Review of Behavioral Economics > Vol 1 > Issue 4

Distribution-valued Solution Concepts

David H. Wolpert, Santa Fe Institute, USA, James W. Bono, Economists Incorporated,
Suggested Citation
David H. Wolpert and James W. Bono (2014), "Distribution-valued Solution Concepts", Review of Behavioral Economics: Vol. 1: No. 4, pp 381-443.

Published: 18 Dec 2014
© 2014 D. H. Wolpert and J. W. Bono
Economic theory: game theory,  Bayesian models,  Game theoretic models

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In this article:
1. Introduction
2. Posteriors over Mixed Strategy Profiles
3. Cournot Duopoly
4. Future Work
A. Miscellaneous Properties of Logit Distributions
B. Alternative Characterizations of Human Behavior
C. Sampling the Posterior
D. Estimating the Posterior Expected Value of f(q)
E. Large Games
F. Whether The Players Have Previously Interacted, and Whether They Choose Pure Or Mixed Strategies
G. Comparison of PGT and Logit QRE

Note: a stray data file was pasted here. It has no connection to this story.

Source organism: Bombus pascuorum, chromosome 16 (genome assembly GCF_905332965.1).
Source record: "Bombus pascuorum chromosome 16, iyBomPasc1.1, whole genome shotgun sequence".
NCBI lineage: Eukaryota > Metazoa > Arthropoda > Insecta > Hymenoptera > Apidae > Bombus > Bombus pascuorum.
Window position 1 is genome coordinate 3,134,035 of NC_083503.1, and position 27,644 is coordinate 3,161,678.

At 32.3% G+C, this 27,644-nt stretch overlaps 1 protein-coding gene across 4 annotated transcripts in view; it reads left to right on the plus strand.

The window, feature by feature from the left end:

Under its conventional positive interpretation, game theory makes predictions about the mixed strategy profile of the players in a noncooperative game by specifying a "solution set" of such profiles, e.g., the set of Nash equilibria of that game. Profiles outside of that set are implicitly assigned probability zero, and relative probabilities of profiles in that set are not provided. In contrast, Bayesian analysis does not make predictions about the state of a system by specifying a set of possible states of that system. Rather it provides a probability density over all those states, conditioned on all relevant information we have concerning the system. So when the "state of a system" is the strategy profile of the players of a game, and our information comprises the game specification, a Bayesian analysis would result in a posterior density over the set of all profiles, conditioned on the game specification. Evidently the very form of a prediction provided by a Bayesian analysis is different from the form provided by solution sets. In this paper, we show how to construct a Bayesian posterior density over profiles and discuss its practical advantages over solution sets. As an example, by combining this posterior density with a loss function of the scientist making the prediction, standard decision theory fixes the unique Bayes-optimal prediction of the profile conditioned on the game specification. So it provides a universal refinement. As another example, Bayesian regulators of the players involved in a game would use such a posterior density to make Bayes-optimal choices of a mechanism to control player behavior (and thereby fully adhere to Savage's axioms). In particular, a regulator can do this in situations where conventional mechanism design cannot provide advice. We illustrate all of this numerically with Cournot duopoly games.